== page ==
QROPS – or Qualifying Recognised Overseas Pensions Schemes – allow a UK pension holder to transfer their UK pension schemes abroad if they leave – or plan to leave – the UK.
They offer significant tax and flexibility benefits, including protection from UK taxes, the ability to consolidate multiple pensions into one efficient fund and take a larger tax-free lump sum.
Yet if the scheme member changes their country of residency, they may find it beneficial to move their QROPS into another jurisdiction.
This is where a multijurisdictional QROPS is beneficial.
They allow the fund to be transferred between jurisdictions without incurring additional charges, so the QROPS always matches the member’s requirements.
As well as the possibility of changing jurisdiction, QROPS holders may also need to adapt to legislation changes – either where they currently live or where their scheme is located – without being unfairly penalised with large transfer fees.
Third country QROPS
‘Multi-jurisdictional’ schemes enable UK expatriates to transfer their pensions from country to country as and when it is needed, without being charged additional fees. They may be initially set up in the member’s country of residence, popularly in countries like Ireland and Australia.
But if the pension holder moves, this could lead to high taxes to receive the income in the new country of residence.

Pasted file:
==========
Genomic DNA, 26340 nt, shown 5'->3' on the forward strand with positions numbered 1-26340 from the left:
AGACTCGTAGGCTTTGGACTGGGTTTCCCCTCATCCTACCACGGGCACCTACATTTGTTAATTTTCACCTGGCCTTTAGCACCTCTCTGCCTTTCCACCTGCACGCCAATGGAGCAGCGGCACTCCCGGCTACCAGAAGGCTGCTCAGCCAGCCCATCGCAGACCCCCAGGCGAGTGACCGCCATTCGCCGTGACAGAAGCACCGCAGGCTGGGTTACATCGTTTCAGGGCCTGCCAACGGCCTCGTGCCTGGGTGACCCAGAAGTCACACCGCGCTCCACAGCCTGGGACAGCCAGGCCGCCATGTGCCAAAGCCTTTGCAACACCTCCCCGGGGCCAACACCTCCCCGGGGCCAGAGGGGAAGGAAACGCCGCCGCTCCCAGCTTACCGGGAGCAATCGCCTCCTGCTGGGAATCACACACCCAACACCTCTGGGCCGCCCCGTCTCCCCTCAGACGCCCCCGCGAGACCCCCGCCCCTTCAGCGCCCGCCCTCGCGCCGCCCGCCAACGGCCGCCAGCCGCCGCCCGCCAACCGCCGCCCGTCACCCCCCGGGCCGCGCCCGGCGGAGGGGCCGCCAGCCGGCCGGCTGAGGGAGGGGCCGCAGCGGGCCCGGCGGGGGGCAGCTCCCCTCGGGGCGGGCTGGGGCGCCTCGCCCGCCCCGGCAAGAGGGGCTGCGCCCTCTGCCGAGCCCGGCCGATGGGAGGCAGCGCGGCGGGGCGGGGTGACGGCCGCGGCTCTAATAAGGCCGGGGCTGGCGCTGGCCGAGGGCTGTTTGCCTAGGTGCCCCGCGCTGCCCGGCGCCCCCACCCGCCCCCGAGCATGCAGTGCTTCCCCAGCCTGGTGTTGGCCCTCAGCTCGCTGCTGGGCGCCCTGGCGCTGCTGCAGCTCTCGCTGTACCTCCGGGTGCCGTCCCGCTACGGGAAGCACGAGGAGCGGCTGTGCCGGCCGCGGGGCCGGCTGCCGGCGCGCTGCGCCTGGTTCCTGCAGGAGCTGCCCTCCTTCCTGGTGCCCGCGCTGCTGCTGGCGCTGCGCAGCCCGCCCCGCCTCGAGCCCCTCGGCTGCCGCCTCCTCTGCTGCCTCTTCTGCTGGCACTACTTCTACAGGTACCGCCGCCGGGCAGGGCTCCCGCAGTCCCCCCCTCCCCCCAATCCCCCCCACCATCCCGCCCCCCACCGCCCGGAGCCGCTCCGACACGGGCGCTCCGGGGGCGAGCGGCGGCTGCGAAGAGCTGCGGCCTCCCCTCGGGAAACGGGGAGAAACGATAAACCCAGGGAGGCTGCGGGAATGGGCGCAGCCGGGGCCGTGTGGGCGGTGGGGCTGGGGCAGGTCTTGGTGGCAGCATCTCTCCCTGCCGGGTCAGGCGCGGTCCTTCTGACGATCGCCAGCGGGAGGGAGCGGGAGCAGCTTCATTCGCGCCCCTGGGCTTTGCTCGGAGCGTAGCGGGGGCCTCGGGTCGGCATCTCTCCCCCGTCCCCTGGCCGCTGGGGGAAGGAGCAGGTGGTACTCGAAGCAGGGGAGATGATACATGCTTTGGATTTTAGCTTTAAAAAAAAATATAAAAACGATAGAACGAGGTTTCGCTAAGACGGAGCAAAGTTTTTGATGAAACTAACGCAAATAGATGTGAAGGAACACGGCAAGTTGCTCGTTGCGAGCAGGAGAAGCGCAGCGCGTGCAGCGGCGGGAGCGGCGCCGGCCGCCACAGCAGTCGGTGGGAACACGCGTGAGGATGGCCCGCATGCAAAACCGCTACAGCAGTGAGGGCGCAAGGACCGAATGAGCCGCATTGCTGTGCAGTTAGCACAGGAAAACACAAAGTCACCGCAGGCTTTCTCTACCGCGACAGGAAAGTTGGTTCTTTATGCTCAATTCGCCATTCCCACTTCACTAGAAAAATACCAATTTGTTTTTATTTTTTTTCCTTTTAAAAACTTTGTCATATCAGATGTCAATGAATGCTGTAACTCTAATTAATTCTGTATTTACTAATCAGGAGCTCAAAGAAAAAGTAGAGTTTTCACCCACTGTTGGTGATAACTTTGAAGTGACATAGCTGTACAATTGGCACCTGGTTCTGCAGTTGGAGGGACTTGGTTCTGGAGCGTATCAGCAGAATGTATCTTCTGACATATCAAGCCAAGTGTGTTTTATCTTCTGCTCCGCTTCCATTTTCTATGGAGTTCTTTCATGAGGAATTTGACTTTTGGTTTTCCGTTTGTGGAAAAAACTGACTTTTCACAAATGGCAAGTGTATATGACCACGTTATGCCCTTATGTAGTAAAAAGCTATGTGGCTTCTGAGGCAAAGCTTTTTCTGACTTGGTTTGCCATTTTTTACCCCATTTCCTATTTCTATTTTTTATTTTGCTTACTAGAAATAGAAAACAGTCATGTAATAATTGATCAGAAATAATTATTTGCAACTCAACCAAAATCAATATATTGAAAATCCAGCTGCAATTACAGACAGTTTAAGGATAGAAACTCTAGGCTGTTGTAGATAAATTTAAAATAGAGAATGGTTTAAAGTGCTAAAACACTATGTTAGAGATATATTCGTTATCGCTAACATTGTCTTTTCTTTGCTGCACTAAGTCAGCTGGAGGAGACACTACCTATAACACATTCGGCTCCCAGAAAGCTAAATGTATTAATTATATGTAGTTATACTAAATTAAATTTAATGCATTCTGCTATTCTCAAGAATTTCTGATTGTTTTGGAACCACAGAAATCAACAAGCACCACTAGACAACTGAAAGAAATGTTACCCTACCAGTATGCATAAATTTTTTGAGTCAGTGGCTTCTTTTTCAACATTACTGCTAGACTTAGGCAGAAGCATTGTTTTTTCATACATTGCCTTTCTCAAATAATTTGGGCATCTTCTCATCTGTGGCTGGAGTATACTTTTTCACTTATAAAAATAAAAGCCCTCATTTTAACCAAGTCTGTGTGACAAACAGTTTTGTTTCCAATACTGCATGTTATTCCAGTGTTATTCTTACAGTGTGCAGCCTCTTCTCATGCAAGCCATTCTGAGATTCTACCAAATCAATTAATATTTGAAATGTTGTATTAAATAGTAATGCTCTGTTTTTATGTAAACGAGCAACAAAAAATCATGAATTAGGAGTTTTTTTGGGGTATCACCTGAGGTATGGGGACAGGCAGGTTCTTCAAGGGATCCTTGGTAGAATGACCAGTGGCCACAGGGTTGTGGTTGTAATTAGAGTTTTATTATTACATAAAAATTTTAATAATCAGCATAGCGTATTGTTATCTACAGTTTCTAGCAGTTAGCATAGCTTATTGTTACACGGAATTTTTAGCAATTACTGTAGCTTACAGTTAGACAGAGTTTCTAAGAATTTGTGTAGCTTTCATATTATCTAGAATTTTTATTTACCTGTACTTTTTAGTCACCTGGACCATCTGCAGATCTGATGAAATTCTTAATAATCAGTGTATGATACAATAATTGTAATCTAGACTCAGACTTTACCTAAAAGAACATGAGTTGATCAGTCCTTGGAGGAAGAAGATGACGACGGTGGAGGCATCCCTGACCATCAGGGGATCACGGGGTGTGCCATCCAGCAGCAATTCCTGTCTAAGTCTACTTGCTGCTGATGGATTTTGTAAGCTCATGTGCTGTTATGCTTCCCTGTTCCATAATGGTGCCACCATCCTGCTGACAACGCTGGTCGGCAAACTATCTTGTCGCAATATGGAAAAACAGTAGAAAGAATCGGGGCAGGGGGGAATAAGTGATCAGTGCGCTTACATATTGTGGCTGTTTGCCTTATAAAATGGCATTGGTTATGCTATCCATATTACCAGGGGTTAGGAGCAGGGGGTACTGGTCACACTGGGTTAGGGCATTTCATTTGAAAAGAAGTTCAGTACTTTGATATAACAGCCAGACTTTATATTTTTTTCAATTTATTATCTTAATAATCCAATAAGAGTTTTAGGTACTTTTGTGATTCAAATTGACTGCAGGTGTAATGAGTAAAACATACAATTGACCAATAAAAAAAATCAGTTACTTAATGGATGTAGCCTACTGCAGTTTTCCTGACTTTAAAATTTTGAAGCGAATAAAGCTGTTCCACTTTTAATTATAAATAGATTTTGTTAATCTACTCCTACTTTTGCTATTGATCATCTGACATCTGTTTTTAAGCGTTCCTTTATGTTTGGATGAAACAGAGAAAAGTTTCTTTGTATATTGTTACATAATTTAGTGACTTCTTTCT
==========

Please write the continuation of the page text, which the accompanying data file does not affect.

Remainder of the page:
Third country QROPS are those set up in independent jurisdictions which provide tax efficient benefits for many different countries.
Malta and Gibraltar are two of the most popular choices, as the following information highlights.
Malta vs Gibraltar
Malta enjoys a long-standing relationship with HMRC, and also boasts a long-standing history of financial security, EU membership, and over 70 Double Taxation Agreements (DTAs) – which means a person would never have to pay income tax on their pension income twice.
The island has therefore become one of the leading jurisdictions for QROPS customers, although in the case that there is no DTA, a QROPS holder can be charged up to 35% in taxes at source.
In these circumstances, it may be beneficial to base the QROPS in Gibraltar.
Gibraltar has been a long QROPS favourite, enjoys conversation with HMRC on legislation, and again, has a long-standing history as a secure financial destination.
In addition, Gibraltar only changes a low, 2.5% tax on pension income – preferable to Malta’s 35%.
Essentially, a member’s country of residence and their taxation liabilities will play a big part in the decision between a multijurisdictional QROPS, or a third country QROPS in either Gibraltar or Malta – making seeking professional advice from a regulated independent financial advisor of paramount importance.
It is worth noting that many QROPS providers have also begun to launch multi-jurisdictional products with the prediction that pensions will soon become a pan-European offering in the next few years (rather than a national one).
The portable offshore pension, i.e. multijurisdictional QROPS, will then become the basis of new retirement wrappers that comply with cross-border legislations across the European Union – and potentially the wider European Economic Area too.